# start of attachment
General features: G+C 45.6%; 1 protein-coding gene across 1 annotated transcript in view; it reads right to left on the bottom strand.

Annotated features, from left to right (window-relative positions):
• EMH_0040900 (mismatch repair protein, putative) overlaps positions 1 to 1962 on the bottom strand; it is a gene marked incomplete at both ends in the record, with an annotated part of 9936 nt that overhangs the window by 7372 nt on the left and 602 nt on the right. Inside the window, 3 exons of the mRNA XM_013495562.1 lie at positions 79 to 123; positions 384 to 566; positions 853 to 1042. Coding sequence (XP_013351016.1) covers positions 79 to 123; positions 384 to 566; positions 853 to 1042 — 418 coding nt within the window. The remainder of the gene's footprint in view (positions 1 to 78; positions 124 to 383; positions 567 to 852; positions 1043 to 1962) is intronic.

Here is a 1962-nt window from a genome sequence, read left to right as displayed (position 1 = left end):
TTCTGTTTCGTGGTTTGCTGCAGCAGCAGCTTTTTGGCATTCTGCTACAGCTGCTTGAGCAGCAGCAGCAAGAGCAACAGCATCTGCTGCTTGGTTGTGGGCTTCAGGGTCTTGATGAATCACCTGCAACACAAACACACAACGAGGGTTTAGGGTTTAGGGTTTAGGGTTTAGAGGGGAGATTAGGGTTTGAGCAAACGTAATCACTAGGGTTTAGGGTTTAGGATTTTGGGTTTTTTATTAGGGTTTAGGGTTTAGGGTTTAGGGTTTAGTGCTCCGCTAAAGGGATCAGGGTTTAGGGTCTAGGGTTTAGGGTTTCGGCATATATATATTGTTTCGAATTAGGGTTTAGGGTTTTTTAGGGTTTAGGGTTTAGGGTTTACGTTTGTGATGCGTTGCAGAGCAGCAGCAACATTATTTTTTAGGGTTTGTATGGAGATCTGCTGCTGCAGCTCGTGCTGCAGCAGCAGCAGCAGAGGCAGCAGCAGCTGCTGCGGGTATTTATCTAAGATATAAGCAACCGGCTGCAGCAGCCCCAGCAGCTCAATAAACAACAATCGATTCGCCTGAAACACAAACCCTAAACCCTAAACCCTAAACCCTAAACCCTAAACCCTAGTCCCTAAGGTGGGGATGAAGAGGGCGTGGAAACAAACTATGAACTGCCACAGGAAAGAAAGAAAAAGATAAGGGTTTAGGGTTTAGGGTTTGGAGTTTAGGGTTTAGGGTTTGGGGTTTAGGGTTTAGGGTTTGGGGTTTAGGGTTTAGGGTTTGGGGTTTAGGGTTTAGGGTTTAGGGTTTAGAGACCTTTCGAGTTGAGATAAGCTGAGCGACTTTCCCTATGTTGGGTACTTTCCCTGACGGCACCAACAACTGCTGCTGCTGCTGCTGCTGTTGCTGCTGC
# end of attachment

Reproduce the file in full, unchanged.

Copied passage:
General features: G+C 45.6%; 1 protein-coding gene across 1 annotated transcript in view; it reads right to left on the bottom strand.

Annotated features, from left to right (window-relative positions):
• EMH_0040900 (mismatch repair protein, putative) overlaps positions 1 to 1962 on the bottom strand; it is a gene marked incomplete at both ends in the record, with an annotated part of 9936 nt that overhangs the window by 7372 nt on the left and 602 nt on the right. Inside the window, 3 exons of the mRNA XM_013495562.1 lie at positions 79 to 123; positions 384 to 566; positions 853 to 1042. Coding sequence (XP_013351016.1) covers positions 79 to 123; positions 384 to 566; positions 853 to 1042 — 418 coding nt within the window. The remainder of the gene's footprint in view (positions 1 to 78; positions 124 to 383; positions 567 to 852; positions 1043 to 1962) is intronic.

Here is a 1962-nt window from a genome sequence, read left to right as displayed (position 1 = left end):
TTCTGTTTCGTGGTTTGCTGCAGCAGCAGCTTTTTGGCATTCTGCTACAGCTGCTTGAGCAGCAGCAGCAAGAGCAACAGCATCTGCTGCTTGGTTGTGGGCTTCAGGGTCTTGATGAATCACCTGCAACACAAACACACAACGAGGGTTTAGGGTTTAGGGTTTAGGGTTTAGAGGGGAGATTAGGGTTTGAGCAAACGTAATCACTAGGGTTTAGGGTTTAGGATTTTGGGTTTTTTATTAGGGTTTAGGGTTTAGGGTTTAGGGTTTAGTGCTCCGCTAAAGGGATCAGGGTTTAGGGTCTAGGGTTTAGGGTTTCGGCATATATATATTGTTTCGAATTAGGGTTTAGGGTTTTTTAGGGTTTAGGGTTTAGGGTTTACGTTTGTGATGCGTTGCAGAGCAGCAGCAACATTATTTTTTAGGGTTTGTATGGAGATCTGCTGCTGCAGCTCGTGCTGCAGCAGCAGCAGCAGAGGCAGCAGCAGCTGCTGCGGGTATTTATCTAAGATATAAGCAACCGGCTGCAGCAGCCCCAGCAGCTCAATAAACAACAATCGATTCGCCTGAAACACAAACCCTAAACCCTAAACCCTAAACCCTAAACCCTAAACCCTAGTCCCTAAGGTGGGGATGAAGAGGGCGTGGAAACAAACTATGAACTGCCACAGGAAAGAAAGAAAAAGATAAGGGTTTAGGGTTTAGGGTTTGGAGTTTAGGGTTTAGGGTTTGGGGTTTAGGGTTTAGGGTTTGGGGTTTAGGGTTTAGGGTTTGGGGTTTAGGGTTTAGGGTTTAGGGTTTAGAGACCTTTCGAGTTGAGATAAGCTGAGCGACTTTCCCTATGTTGGGTACTTTCCCTGACGGCACCAACAACTGCTGCTGCTGCTGCTGCTGTTGCTGCTGC